3.      Ron Kohavi, Roger Longbotham, Dan Sommerfield, and Randal M. Henne, Controlled Experiments on the Web: Survey and Practical Guide, Data Mining and Knowledge Discovery journal, 2009

4.      Ron Kohavi, Llew Mason, Rajesh Parekh, Zijian Zheng, Lessons and Challenges from Mining Retail E-Commerce Data, Machine Learning journal volume 57, p. 83-13, Special Issue on Data Mining Lessons Learned, 2004.

5.      Ron Kohavi, Neal Rothleder, and Evangelos Simoudis, Emerging Trends in Business Analytics, Communications of the ACM, Volume 45, Number 8, Aug 2002, pages 45-48.

6.      Ron Kohavi and J. Ross Quinlan. Decision Tree Discovery. In the Handbook of Data Mining and Knowledge Discovery, chapter 16.1.3, pages 267-276. Oxford University Press, 2002.

7.      Kohavi Ron, Brodley Carla, Frasca Brian, Mason Llew, and Zheng Zijian, KDD-Cup 2000 Organizers' Report: Peeling the Onion. SIGKDD Explorations Volume 2, issue 2, 2000. PowerPoint slides. Also translated to Japanese in Information Processing Society of Japan, Vol 42 No. 5

8.      Eric Bauer and Ron Kohavi. An Empirical Comparison of Voting Classification Algorithms: Bagging, Boosting, and Variants. The journal Machine Learning Vol 36, Nos. 1/2, July/August 1999, pages 105-139. The paper is cited over 400 times according to CiteSeerX and over 1,200 times in Google Scholar.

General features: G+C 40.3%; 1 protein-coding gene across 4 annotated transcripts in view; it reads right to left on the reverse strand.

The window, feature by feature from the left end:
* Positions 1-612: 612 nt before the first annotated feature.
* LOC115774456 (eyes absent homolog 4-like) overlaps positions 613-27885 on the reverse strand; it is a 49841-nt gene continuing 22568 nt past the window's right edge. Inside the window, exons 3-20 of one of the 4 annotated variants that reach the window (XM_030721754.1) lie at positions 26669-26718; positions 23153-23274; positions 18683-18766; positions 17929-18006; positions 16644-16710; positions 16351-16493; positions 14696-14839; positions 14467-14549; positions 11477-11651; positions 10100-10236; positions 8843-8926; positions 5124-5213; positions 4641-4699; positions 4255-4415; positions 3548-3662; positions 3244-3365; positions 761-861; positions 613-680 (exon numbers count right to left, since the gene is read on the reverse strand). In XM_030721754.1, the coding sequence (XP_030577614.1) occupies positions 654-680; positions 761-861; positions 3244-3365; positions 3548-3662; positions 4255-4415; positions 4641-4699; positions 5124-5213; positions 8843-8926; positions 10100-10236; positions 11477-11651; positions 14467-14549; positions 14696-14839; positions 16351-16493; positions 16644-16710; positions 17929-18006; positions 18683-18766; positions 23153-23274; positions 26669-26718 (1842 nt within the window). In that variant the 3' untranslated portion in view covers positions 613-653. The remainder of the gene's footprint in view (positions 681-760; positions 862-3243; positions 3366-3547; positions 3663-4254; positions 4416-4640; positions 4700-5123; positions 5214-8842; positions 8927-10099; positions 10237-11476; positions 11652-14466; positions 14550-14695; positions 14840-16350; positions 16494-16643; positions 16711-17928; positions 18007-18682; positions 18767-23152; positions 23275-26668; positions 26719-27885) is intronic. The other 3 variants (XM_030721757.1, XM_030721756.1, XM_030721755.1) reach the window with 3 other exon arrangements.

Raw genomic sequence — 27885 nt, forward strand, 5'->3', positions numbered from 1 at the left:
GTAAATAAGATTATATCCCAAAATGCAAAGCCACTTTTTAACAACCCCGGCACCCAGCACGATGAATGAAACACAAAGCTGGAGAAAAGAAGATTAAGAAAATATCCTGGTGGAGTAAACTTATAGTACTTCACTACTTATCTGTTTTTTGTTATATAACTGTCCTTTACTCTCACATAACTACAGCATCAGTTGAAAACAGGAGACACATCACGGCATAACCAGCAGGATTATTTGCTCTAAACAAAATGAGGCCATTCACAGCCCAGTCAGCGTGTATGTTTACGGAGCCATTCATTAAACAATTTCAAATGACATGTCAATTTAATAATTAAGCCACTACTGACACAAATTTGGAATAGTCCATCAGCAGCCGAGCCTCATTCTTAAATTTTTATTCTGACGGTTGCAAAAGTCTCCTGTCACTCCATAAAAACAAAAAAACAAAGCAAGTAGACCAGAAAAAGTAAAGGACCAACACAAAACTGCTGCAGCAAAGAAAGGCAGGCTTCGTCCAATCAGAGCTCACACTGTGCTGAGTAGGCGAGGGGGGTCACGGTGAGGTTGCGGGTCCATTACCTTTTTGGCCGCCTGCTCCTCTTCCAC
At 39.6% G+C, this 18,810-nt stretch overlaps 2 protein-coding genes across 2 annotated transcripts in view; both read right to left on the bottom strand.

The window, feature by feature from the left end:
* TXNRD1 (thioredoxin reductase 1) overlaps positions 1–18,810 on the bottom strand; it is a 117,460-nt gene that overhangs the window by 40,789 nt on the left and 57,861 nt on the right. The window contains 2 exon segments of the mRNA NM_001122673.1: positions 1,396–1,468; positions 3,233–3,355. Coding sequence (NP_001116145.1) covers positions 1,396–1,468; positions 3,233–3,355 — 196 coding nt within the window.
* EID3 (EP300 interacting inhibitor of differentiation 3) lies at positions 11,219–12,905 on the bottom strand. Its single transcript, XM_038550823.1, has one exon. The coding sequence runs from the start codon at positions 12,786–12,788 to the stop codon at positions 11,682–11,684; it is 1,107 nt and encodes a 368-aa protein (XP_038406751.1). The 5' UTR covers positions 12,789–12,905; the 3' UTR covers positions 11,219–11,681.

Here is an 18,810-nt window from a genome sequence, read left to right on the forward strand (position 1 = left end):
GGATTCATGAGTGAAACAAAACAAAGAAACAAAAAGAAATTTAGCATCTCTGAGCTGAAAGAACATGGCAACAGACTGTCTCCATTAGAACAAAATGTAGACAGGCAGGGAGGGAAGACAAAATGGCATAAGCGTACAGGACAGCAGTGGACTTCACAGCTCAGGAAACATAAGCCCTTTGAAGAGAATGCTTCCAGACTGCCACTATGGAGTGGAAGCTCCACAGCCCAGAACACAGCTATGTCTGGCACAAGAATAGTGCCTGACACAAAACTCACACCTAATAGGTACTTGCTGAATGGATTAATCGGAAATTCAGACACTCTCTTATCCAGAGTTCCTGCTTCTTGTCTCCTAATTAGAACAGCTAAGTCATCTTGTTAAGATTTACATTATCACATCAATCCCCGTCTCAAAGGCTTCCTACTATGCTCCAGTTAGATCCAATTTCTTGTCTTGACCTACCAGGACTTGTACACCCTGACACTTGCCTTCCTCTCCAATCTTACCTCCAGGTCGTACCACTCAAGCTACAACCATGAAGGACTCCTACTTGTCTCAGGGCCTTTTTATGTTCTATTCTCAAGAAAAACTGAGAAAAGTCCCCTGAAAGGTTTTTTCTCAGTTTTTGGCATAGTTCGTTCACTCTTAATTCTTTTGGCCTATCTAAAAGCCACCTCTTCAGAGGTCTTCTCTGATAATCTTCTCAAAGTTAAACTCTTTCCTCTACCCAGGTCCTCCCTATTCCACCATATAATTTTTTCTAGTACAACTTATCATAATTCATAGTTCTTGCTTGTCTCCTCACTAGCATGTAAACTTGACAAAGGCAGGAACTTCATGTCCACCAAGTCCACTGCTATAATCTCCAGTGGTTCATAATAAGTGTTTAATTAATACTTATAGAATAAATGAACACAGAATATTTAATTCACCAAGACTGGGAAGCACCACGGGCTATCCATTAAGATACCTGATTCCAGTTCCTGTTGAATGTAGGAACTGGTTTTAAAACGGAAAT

9.      Ron Kohavi and George John, Wrappers for Feature Subset Selection. Artificial Intelligence 97, 1997 (print version). The paper is cited over 650 times in CiteSeerX, making it a top 300 referenced paper. It has over 1,400 citations according to ScienceDirect.

10.  Ron Kohavi, Dan Sommerfield, and James Dougherty. Data Mining using MLC++, a Machine Learning Library in C++. International Journal on Artificial Intelligence Tools vol. 6, No. 4, 1997. The paper received the IEEE Tools with Artificial Intelligence Best Paper Award.

11.  Ron Kohavi and David Wolpert. Bias Plus Variance Decomposition for Zero-One Loss Functions. In Machine Learning: Proceedings of the Thirteenth International Conference, pages 275-283, July 1996. It has over 130 citations according to CiteSeerX and 300 citations according to Google Scholar.

12.  Ron Kohavi. Scaling Up the Accuracy of Naive-Bayes Classifiers: a Decision-Tree Hybrid. In The Second International Conference on Knowledge Discovery and Data Mining, pages 202-207, August 1996. It has over 100 citations according to CiteSeerX and over 450 according to Google Scholar.

13.  Ron Kohavi, A Study of Cross-Validation and Bootstrap for Accuracy Estimation and Model Selection. IJCAI 1995. The paper is cited over 400 times according to CiteSeerX, and over 1,800 times according to Google Scholar.

14.  James Dougherty, Ron Kohavi, and Mehran Sahami, Supervised and Unsupervised Discretization of Continuous Features. Machine Learning 1995. The paper is cited over 300 times according to CiteSeerX, and over 1,100 times according to Google Scholar.